So we all know that Christmas comes directly after Halloween. In fact, according to Hallmark, that evil card company that likes to make up holidays to make money and depress those of us who are single, Halloween doesn’t even rank that high anymore. Its Christmas ornament display started going up at the beginning of October people. How ridiculous is that?
Now, don’t get me wrong. I adore Christmas. It’s my favorite time of year. I loved it so much as a kid my dad had to make a rule to limit my Christmas music playing fun. Not until the day after Thanksgiving could I pull out my extensive collection of Christmas music. There is a radio station in this city that started playing carols on November 1st. So much for Thanksgiving.
Now, on to my latest adventure. Today I explored Frankenmuth, Michigan, or as it has cleverly nicknamed itself “Little Bavaria” (i.e. Tourist Trap in the middle of nowhere Michigan). It’s a cute little town. I did for a moment think I’d stepped into some little chalet town of Germany. It has a charming architecture theme, an impressive covered bridge and more chocolate hauses (sp?) then I knew one small town could hold. However, the town is not the main attraction. Frankenmuth is home to the world’s largest Christmas store. One and a half football fields big. As my friend said when we entered the store, it is Christmas on Steroids.
The girl who adores Christmas all of the sudden discovered it was possible to have too much of it. It wasn’t just that this was Christmas on Steroids, this was a Christmas explosion, of sensory overload, of a holiday so far beyond steroids it makes that enhancement look tame. One simply does not know where to look first. Not too mention there are hundreds of people moving in every direction possible. The store was not big on a traffic flow. Theme-wise, and this from a girl raised on Disney theming, less is more is a good rule of thumb. You have shelves upon shelves of ornaments, lights, Christmas trees, giant reindeer for the front yard. That speaks for itself. You do not need to line every inch of the upper walls and ceilings with Christmas bric-a-brac as well. I felt like I was under attack and the ceiling of friendly polar bears and penguins, cheerfully decked out in lights and garland, was coming down on me if I did not start filling my basket immediately.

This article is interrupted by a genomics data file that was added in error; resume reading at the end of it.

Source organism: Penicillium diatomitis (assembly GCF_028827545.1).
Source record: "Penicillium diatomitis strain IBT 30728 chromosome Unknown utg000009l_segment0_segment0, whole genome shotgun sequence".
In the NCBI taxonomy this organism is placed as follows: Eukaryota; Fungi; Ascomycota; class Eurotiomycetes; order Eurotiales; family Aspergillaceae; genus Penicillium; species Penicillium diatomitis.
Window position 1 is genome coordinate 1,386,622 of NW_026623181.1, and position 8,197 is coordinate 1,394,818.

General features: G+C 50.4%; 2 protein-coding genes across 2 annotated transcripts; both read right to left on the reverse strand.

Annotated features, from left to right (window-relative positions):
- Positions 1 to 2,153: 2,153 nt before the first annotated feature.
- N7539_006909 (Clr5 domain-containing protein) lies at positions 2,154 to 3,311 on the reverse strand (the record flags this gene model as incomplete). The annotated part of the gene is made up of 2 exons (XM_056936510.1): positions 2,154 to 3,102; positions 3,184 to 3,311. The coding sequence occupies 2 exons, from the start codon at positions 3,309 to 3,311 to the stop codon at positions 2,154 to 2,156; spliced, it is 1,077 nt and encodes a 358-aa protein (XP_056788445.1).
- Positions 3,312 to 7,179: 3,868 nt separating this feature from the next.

That said, if I even need to find an ornament for my flamingo loving friend or a relative who can’t get enough of his John Deere tractor, I will know where to go. If you cannot find it in Frankenmuth folks, it cannot need to exist. So enjoyable though it was to find a place so near devoted to my favorite holiday, I would have to say once a year will be more than enough to visit that Christmas Wonderland. After awhile a headache ensued from the colors and lights and sounds. Not to mention I’ll be singing “We Need a Little Christmas” for the next week before I can drown it under my own personal Christmas faves.
So join me now if a moment of silence for our dearly departed Thanksgiving holiday. How we do miss you and the buffer zone you placed between us and this out of control commercialized Christmas that engulfs us from October until January (who are we kidding? We shop for it all year long). Personally, I’ll keep to my dad’s rule. Even the girl who loves Christmas (I mean, I can recite “Yes Virginia, There is a Santa Claus” off the top of my head…) realizes there is a limit to even her holiday tolerance.